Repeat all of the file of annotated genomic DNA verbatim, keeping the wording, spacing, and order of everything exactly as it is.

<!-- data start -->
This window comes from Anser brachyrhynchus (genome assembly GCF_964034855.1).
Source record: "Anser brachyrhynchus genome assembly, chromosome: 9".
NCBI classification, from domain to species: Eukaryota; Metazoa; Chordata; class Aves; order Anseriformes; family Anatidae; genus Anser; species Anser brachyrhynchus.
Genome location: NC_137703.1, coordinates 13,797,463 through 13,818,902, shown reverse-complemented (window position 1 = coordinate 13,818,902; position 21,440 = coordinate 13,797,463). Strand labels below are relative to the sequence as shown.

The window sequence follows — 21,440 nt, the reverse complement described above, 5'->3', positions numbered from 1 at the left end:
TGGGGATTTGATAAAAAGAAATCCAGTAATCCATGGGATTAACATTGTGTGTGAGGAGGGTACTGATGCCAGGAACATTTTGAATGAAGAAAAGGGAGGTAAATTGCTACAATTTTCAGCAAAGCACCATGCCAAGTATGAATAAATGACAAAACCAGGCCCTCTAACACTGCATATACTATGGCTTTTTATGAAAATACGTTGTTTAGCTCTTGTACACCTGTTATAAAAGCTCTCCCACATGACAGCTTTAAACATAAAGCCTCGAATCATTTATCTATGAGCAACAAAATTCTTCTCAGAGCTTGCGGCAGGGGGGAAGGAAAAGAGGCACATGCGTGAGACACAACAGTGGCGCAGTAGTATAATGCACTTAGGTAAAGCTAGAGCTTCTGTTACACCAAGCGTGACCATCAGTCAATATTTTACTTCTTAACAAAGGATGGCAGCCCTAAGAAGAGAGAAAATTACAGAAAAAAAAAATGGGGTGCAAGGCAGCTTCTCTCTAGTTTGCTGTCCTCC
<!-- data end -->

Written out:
This window comes from Anser brachyrhynchus (genome assembly GCF_964034855.1).
Source record: "Anser brachyrhynchus genome assembly, chromosome: 9".
NCBI classification, from domain to species: Eukaryota; Metazoa; Chordata; class Aves; order Anseriformes; family Anatidae; genus Anser; species Anser brachyrhynchus.
Genome location: NC_137703.1, coordinates 13,797,463 through 13,818,902, shown reverse-complemented (window position 1 = coordinate 13,818,902; position 21,440 = coordinate 13,797,463). Strand labels below are relative to the sequence as shown.

The window sequence follows — 21,440 nt, the reverse complement described above, 5'->3', positions numbered from 1 at the left end:
TGGGGATTTGATAAAAAGAAATCCAGTAATCCATGGGATTAACATTGTGTGTGAGGAGGGTACTGATGCCAGGAACATTTTGAATGAAGAAAAGGGAGGTAAATTGCTACAATTTTCAGCAAAGCACCATGCCAAGTATGAATAAATGACAAAACCAGGCCCTCTAACACTGCATATACTATGGCTTTTTATGAAAATACGTTGTTTAGCTCTTGTACACCTGTTATAAAAGCTCTCCCACATGACAGCTTTAAACATAAAGCCTCGAATCATTTATCTATGAGCAACAAAATTCTTCTCAGAGCTTGCGGCAGGGGGGAAGGAAAAGAGGCACATGCGTGAGACACAACAGTGGCGCAGTAGTATAATGCACTTAGGTAAAGCTAGAGCTTCTGTTACACCAAGCGTGACCATCAGTCAATATTTTACTTCTTAACAAAGGATGGCAGCCCTAAGAAGAGAGAAAATTACAGAAAAAAAAAATGGGGTGCAAGGCAGCTTCTCTCTAGTTTGCTGTCCTCC